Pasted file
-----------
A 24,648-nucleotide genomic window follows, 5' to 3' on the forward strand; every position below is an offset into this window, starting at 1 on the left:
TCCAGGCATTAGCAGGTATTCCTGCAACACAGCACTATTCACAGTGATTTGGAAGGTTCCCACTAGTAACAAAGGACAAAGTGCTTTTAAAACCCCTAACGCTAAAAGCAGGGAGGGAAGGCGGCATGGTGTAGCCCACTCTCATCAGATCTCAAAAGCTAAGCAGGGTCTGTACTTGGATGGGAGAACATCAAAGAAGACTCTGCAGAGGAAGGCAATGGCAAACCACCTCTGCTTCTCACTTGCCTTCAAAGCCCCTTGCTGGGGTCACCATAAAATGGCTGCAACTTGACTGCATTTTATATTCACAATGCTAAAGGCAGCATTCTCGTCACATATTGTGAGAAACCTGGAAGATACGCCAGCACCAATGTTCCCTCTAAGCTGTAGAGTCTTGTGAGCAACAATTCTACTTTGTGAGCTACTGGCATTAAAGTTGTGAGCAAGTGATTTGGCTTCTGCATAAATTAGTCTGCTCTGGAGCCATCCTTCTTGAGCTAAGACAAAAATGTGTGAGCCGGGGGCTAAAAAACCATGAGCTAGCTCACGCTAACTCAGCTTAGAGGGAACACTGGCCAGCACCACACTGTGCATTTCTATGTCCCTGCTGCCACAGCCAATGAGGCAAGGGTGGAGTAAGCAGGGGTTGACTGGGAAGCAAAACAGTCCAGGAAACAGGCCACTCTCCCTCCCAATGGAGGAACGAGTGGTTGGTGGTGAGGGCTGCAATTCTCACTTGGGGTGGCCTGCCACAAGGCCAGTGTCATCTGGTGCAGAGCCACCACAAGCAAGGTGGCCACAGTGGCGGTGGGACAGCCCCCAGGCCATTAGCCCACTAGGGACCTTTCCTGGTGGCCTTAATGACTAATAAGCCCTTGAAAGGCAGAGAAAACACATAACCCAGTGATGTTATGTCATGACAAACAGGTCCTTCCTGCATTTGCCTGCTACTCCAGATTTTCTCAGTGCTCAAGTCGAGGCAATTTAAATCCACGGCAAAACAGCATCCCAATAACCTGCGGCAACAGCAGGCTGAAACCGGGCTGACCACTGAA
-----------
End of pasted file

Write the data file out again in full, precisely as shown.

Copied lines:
A 24,648-nucleotide genomic window follows, 5' to 3' on the forward strand; every position below is an offset into this window, starting at 1 on the left:
TCCAGGCATTAGCAGGTATTCCTGCAACACAGCACTATTCACAGTGATTTGGAAGGTTCCCACTAGTAACAAAGGACAAAGTGCTTTTAAAACCCCTAACGCTAAAAGCAGGGAGGGAAGGCGGCATGGTGTAGCCCACTCTCATCAGATCTCAAAAGCTAAGCAGGGTCTGTACTTGGATGGGAGAACATCAAAGAAGACTCTGCAGAGGAAGGCAATGGCAAACCACCTCTGCTTCTCACTTGCCTTCAAAGCCCCTTGCTGGGGTCACCATAAAATGGCTGCAACTTGACTGCATTTTATATTCACAATGCTAAAGGCAGCATTCTCGTCACATATTGTGAGAAACCTGGAAGATACGCCAGCACCAATGTTCCCTCTAAGCTGTAGAGTCTTGTGAGCAACAATTCTACTTTGTGAGCTACTGGCATTAAAGTTGTGAGCAAGTGATTTGGCTTCTGCATAAATTAGTCTGCTCTGGAGCCATCCTTCTTGAGCTAAGACAAAAATGTGTGAGCCGGGGGCTAAAAAACCATGAGCTAGCTCACGCTAACTCAGCTTAGAGGGAACACTGGCCAGCACCACACTGTGCATTTCTATGTCCCTGCTGCCACAGCCAATGAGGCAAGGGTGGAGTAAGCAGGGGTTGACTGGGAAGCAAAACAGTCCAGGAAACAGGCCACTCTCCCTCCCAATGGAGGAACGAGTGGTTGGTGGTGAGGGCTGCAATTCTCACTTGGGGTGGCCTGCCACAAGGCCAGTGTCATCTGGTGCAGAGCCACCACAAGCAAGGTGGCCACAGTGGCGGTGGGACAGCCCCCAGGCCATTAGCCCACTAGGGACCTTTCCTGGTGGCCTTAATGACTAATAAGCCCTTGAAAGGCAGAGAAAACACATAACCCAGTGATGTTATGTCATGACAAACAGGTCCTTCCTGCATTTGCCTGCTACTCCAGATTTTCTCAGTGCTCAAGTCGAGGCAATTTAAATCCACGGCAAAACAGCATCCCAATAACCTGCGGCAACAGCAGGCTGAAACCGGGCTGACCACTGAA